Today, let’s embark on a whimsical journey through the enchanting history of foreign cat books and cover design, spanning 150 purr-fect years. Styles and fashions keep evolving to reflect cultural changes and that includes cat books.
I’ve curated and edited a quirky, international mix of cat book covers. With mixed emotions, I’ve added AI design since it will take its place in history.
American publishers copied mostly British styles initially but it’s always interesting to see how different design sensibilities evolved in foreign cat book design.
Tell me which one is your favorite.
The Genesis: A Feline Victorian Craze (1874-1900)
While the oldest cat book (still in print after 500 years) is Puss and Boots, my focus mirrors the time when more cats were becoming pets in the late 19th century, a time when the literary world was just starting to discover the allure of our feline friends. I will cover Puss and Boots in another post.
Apart from a few nonfiction cat book, most were picture books to entertain children. Books sported elaborate embossed covers, featuring intricately drawn cats in various mischievous poses. Books like Clever Cats (1885) mirror pop culture like the new craze for bicycles. The early designs set the precedent for the delightful marriage of literature and whiskered charm. We see the influence of anthropomorphic design from photographers and artists like Louis Wain.
The Golden Era: Wain’s World and beyond (1901-1920s)
As the 20th century unfolded, so did the popularity of cat-themed literature. British artist Wain ruled the world of whimsy and wasn’t afraid to satirize difficult topics like war and politics. The cover designs evolved to incorporate more vibrant colors and playful illustrations. Cats adorned in the latest men’s and lady’s fashion became the iconic mascots, capturing readers’ hearts and enhancing the visual appeal of these sweet literary gems.
Pre-war 1930s to WW2 1940s
Glossy, thick paper was a rarity. This Nazi type font gives a chilling vibe from this 1930s German book.
The era had muted colors like this Japanese cover reflecting the fashion of the day.
I’ve never seen such a cute but inhumane habitat for a frog.
I’d love to know what this Russian book is about. A cat mom with a mouse baby is intriguing.
Mid-Century Mew-sings (1950s)
The mid-20th century witnessed an explosion of creativity in cover design. Minimalism took center stage, with sleek silhouettes of cats dominating the scene. Titles like embraced bold fonts and clean lines, creating a sophisticated aesthetic. Cat-shaped cutouts and textured covers added a tactile dimension, making these books not just a joy to read but also a delight to hold.
The 1960s often have a flat, space age vibe with bright primary colors.
Photo covers were usually in black and white. The sans serif font is fresh and modern.
Nothing is more 70s to 80s than a instantly recognizable Kliban book.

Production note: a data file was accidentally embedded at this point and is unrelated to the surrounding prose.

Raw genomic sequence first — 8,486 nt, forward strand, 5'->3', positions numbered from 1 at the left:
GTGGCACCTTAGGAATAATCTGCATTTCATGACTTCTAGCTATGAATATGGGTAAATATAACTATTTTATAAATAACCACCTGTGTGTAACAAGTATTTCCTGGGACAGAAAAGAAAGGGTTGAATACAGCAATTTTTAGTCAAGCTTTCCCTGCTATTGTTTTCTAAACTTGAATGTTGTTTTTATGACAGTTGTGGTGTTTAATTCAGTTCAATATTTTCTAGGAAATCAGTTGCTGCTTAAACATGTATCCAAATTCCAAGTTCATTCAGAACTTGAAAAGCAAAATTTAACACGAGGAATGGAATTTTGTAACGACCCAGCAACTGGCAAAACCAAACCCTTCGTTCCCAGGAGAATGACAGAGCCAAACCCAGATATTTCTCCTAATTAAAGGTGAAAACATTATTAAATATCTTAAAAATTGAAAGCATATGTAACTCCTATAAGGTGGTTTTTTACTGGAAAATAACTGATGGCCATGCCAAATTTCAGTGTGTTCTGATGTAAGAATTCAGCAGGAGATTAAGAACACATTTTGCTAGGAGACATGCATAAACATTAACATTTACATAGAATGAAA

The Digital Dawn: Cat Books in the Techno-Whisker Age (1981-2000)
Advances in printing offer more options. This Japanese cover from the 80’s could have been designed yesterday.
As we entered the digital age, cat books made the transition from physical to virtual realms. Cover designs, now viewed on screens, embraced pixel art and vibrant digital illustrations. Interactive e-books like allowed readers to tap, swipe, and even hear adorable meows as they explored the virtual pages.
Contemporary Cat Chronicles (2001-Present)
In the 21st century, cover design for cat books has become a kaleidoscope of styles. From whimsical watercolors, retro to photorealistic portraits, each cover is a visual feast for the eyes. Some authors and publishers have even taken inspiration from social media-famous cats, incorporating their adorable faces into cover designs, creating an instant connection with readers.
Needless to say cat lovers have enjoyed an explosion of cat books in the past decade from children’s to adult, fiction, nonfiction, picture book on every conceivable topic.
I’ve reviewed hundreds of cat books since about 2009 and have too many favorites to list here. After working closely with my book designer, I have a deep respect for how multi-faceted and complicated the process is. Amazon is flooded with horrid book covers, and I strongly suggest anyone self-publishing to hire a professional designer.
AI, the Future?
With the advent of AI, it’s inevitable we will see more AI generated art and ouch, cat books of every kind written by non-humans. It’s too soon to know how it will impact the publishing world.
Within seconds, I created this AI generated cat book cover with a selection of prompts. AI to my knowledge, doesn’t incorporate text into a design. I had to manually create to text design but all things considered it’s not bad. Of course doing a mock-up is only a small part of the publishing process and I don’t think graphic designers need worry, at least not yet.
Throughout these 150 years, cover design choices have reflected cultural shifts and artistic trends. Whether it’s the timeless elegance of black and white photography or the Instagrammable aesthetic of vibrant hues, cat book covers have consistently captured the essence of their eras.
As we meander through this rich history, one thing becomes abundantly clear – the magic of cat books lies not only in their captivating tales but also in the artistic allure of their covers. So, dear readers, the next time you pick up a cat-themed book, take a moment to appreciate the purr-sonalities that grace its cover, for within those designs, a whiskered world of literary delight awaits
Take a peek at some more vintage cat book covers